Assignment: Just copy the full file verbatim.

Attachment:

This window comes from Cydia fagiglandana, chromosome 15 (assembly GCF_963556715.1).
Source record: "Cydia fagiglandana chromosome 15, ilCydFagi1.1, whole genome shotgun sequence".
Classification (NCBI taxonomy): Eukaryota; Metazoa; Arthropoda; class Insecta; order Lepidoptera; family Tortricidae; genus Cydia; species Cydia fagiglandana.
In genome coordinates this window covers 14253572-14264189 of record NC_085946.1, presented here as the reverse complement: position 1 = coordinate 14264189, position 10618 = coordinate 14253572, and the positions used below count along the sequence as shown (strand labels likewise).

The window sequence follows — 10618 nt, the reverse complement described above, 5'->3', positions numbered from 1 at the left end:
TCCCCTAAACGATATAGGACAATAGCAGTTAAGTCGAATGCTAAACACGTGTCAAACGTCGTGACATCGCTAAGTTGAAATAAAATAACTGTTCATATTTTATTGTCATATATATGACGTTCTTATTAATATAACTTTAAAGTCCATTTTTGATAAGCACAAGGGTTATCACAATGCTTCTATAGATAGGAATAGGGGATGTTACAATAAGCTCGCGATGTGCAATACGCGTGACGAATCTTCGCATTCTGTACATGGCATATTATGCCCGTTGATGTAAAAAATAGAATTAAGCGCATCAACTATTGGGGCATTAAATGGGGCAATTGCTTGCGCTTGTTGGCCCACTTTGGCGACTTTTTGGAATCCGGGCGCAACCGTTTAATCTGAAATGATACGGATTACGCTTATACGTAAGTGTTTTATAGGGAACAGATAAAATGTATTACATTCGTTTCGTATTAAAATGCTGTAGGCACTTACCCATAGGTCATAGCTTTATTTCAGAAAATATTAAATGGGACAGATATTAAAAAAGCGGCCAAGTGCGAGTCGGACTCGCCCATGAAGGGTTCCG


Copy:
This window comes from Cydia fagiglandana, chromosome 15 (assembly GCF_963556715.1).
Source record: "Cydia fagiglandana chromosome 15, ilCydFagi1.1, whole genome shotgun sequence".
Classification (NCBI taxonomy): Eukaryota; Metazoa; Arthropoda; class Insecta; order Lepidoptera; family Tortricidae; genus Cydia; species Cydia fagiglandana.
In genome coordinates this window covers 14253572-14264189 of record NC_085946.1, presented here as the reverse complement: position 1 = coordinate 14264189, position 10618 = coordinate 14253572, and the positions used below count along the sequence as shown (strand labels likewise).

The window sequence follows — 10618 nt, the reverse complement described above, 5'->3', positions numbered from 1 at the left end:
TCCCCTAAACGATATAGGACAATAGCAGTTAAGTCGAATGCTAAACACGTGTCAAACGTCGTGACATCGCTAAGTTGAAATAAAATAACTGTTCATATTTTATTGTCATATATATGACGTTCTTATTAATATAACTTTAAAGTCCATTTTTGATAAGCACAAGGGTTATCACAATGCTTCTATAGATAGGAATAGGGGATGTTACAATAAGCTCGCGATGTGCAATACGCGTGACGAATCTTCGCATTCTGTACATGGCATATTATGCCCGTTGATGTAAAAAATAGAATTAAGCGCATCAACTATTGGGGCATTAAATGGGGCAATTGCTTGCGCTTGTTGGCCCACTTTGGCGACTTTTTGGAATCCGGGCGCAACCGTTTAATCTGAAATGATACGGATTACGCTTATACGTAAGTGTTTTATAGGGAACAGATAAAATGTATTACATTCGTTTCGTATTAAAATGCTGTAGGCACTTACCCATAGGTCATAGCTTTATTTCAGAAAATATTAAATGGGACAGATATTAAAAAAGCGGCCAAGTGCGAGTCGGACTCGCCCATGAAGGGTTCCG